Peoples of Africa S.
The Shona peoples of Africa are known to most non-Africans as the builders of the massively impressive fourteenth-century stone walls of Great Zimbabwe and creators of the great Mutapa state encountered by the Portuguese traders in the sixteenth century. In the last century they waged war against their neighbours, the Ndebele, and against the white settlers who created Rhodesia; today they form the majority of the population of modern Zimbabwe, one of the most economically successful of contemporary African states, though now facing most of the twentieth century's potentially catastrophic social and environmental problems. David Beach has brought to bear a lifetime's research in his study of the Shona and their neighbours the Ndebele, Gaza Nguni and others. In the almost total absence of early written sources he has linked the work of archaeologists, anthropologists and linguists, together with oral traditions, and documents from the fifteenth century onwards, to discuss the origins of these peoples, their geographical distribution and environment, their social structures and culture - together with the major influences upon them over two thousand years.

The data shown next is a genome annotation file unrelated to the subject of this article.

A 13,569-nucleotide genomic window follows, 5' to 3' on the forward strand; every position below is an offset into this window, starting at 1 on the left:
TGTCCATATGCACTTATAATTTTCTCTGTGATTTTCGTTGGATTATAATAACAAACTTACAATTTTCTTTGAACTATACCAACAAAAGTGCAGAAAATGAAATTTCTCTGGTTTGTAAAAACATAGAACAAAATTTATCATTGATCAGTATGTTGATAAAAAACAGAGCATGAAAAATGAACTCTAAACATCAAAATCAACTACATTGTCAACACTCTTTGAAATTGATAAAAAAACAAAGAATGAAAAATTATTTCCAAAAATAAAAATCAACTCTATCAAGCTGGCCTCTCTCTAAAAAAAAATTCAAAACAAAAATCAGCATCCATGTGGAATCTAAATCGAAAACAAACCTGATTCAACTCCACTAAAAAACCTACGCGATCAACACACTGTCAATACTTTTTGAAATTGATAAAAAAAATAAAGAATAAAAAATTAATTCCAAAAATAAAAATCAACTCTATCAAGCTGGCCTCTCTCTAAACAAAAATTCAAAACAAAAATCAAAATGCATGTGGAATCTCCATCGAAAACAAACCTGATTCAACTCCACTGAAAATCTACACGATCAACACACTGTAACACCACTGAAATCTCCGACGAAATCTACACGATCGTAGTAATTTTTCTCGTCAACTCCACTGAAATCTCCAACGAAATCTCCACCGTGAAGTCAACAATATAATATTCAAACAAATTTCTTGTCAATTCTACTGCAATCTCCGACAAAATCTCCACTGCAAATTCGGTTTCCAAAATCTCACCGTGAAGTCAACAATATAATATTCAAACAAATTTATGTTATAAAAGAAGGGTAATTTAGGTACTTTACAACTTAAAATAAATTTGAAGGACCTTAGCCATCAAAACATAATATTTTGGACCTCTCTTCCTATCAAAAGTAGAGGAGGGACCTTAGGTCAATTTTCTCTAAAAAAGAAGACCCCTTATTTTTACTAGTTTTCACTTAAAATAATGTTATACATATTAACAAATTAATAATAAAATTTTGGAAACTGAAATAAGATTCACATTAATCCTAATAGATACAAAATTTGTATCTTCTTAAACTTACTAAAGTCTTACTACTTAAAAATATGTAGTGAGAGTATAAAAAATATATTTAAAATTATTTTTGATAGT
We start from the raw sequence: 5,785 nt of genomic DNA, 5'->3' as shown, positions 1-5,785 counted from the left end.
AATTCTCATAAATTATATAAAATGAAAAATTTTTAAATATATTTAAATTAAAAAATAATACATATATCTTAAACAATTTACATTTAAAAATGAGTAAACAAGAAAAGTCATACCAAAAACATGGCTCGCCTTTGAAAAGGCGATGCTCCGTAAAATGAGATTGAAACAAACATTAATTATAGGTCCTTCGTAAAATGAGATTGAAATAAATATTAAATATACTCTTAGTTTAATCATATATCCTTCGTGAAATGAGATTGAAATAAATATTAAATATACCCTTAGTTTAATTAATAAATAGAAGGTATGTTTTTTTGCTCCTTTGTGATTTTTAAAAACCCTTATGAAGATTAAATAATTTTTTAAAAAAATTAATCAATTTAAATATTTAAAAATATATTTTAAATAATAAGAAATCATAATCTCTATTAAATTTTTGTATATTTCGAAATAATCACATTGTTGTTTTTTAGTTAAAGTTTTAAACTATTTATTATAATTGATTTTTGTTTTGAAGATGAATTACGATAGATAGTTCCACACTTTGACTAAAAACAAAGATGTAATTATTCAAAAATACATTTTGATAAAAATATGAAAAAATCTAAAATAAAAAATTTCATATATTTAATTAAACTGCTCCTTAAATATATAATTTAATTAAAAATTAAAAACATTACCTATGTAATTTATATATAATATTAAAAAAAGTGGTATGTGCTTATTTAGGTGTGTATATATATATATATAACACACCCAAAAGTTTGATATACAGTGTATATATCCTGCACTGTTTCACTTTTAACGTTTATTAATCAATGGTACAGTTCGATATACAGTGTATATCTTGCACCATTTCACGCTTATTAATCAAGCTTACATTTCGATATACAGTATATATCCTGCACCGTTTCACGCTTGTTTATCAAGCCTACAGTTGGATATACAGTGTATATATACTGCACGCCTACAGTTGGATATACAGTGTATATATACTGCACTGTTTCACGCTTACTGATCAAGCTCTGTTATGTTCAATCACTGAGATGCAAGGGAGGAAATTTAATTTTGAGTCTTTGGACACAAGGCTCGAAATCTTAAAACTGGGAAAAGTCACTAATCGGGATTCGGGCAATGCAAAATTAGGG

In the final chapter the author draws from the historical record to bring fresh insights to modern Zimbabwe and its future.
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What Reviewers Are Saying
"This book will be most useful to those who already know something of Zimbabwean history, are confused by what they know, and need to have things straightened out. To them it will be a godsend, presenting the latest archaeological and linguistic material clearly and arguing its own propositions vigorously." "A triumph of simplification and popularization. It is hard to see how it could have been done better. There are admirable maps and illuminating illustrations." African Affairs